Bp. Kicanas on Catholic pro-abortion politicians
Bp. Gerald Kicanas of Tucson, now vice-president of the USCCB, gave an interview to the National Catholic Reporter’s John Allen on, among other things, the situation of pro-abortion Catholic politicians. While I hesitate to read too much into Kicanas’ answers (they seemed off-the-cuff, understandably so), and while I recognize that some of Allen’s questions were oddly phrased, what the future USCCB president says about this issue is important, and I think a few remarks are in order.
Allen: At the fall meeting . . . the U.S. bishops plan to discuss abortion and politics. What’s that discussion about?
Kicanas: I think there are several issues. One is, what is the level of cooperation involved in a legislator voting for legislation that encourages, or allows, intrinsically evil acts? Is that formal cooperation, or isn’t it? That’s a critical question, because if it is formal cooperation, then serious consequences flow from it.
Allen: You mean automatic excommunication?
Kicanas: Right. That’s one question that has not been answered.
Peters: I don’t know of any canonist who thinks that a Catholic voting for pro-abortion legislation has committed an act of formal cooperation with abortion and is liable to excommunication for it. Indeed, the authors who take a position on the question seem unanimously opposed to that interpretation. So, short of an authentic interpretation from Rome asserting an actionable relationship between 1983 CIC 1329 and 1398 on these facts, I think that question has been answered, and the answer is No.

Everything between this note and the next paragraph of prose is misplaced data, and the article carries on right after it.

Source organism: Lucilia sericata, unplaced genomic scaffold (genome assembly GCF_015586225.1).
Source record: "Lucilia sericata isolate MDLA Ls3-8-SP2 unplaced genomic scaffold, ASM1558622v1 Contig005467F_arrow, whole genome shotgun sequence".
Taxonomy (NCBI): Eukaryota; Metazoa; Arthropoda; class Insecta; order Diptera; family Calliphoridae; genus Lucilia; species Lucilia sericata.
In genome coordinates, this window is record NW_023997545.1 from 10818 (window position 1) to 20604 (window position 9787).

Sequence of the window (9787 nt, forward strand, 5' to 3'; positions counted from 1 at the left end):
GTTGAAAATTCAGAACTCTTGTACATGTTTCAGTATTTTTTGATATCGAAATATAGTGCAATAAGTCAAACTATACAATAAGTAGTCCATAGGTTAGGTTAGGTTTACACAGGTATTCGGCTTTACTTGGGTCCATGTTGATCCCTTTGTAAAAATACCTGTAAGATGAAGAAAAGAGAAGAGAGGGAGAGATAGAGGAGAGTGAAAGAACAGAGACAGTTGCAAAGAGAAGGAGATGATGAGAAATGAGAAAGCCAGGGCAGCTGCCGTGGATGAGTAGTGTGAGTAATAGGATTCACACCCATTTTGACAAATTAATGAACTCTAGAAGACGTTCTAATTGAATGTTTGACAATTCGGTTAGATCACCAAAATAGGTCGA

Allen: Do you think there’s a consensus in the conference on whether a pro-choice vote, in itself, amounts to formal cooperation?
Kicanas: No, I’m sure there isn’t.
Peters: That’s my point. Legislative support for abortion is gravely wrong for several reasons, but not because it amounts to formal cooperation with abortion under Canon 1398, because it doesn’t.
Kicanas: . . . Another question is, what should be the response of a bishop who has dialogued with a politician who holds intrinsically evil positions in terms of voting?
Peters: Yes, that is a different and more pressing question. It is possible to sin gravely by supporting evil “enabling” legislation even if concrete evil acts are never actually committed in virtue of the law. Some Catholic legislators are casting votes that endorse the evil of abortion, and on those grounds make themselves liable to sacramental discipline under Canon 915, that is, even if their votes were not necessary to specific acts of abortion being committed.
Kicanas: . . . What should be the response? As you know, some bishops are saying that communion should be withheld from those politicians.
Peters: The bishops I’ve read parse their position carefully, namely, that anyone who obstinately persists in manifest grave sin should be denied access to Holy Communion per Canon 915. Granted, the cases now in the limelight happen to involve certain pro-abortion Catholic politicians, but that’s not what’s required for invoking the canon, rather, obstinate perseverance in [any] manifest grave sin is what’s required. Another c. 915 example would be, I suggest, the prohibition against Catholics divorced and remarried outside the Church approaching Holy Communion.
Kicanas: . . . The bishops as whole left that question open, and it’s still a question that is left to the prudential judgment of the bishop in the local area.
Peters: That is as it should be; an episcopal conference is not authorized to tell bishops how to apply Canon 915 in the local churches entrusted to their care. Bp. Kicanas himself makes this very same point later.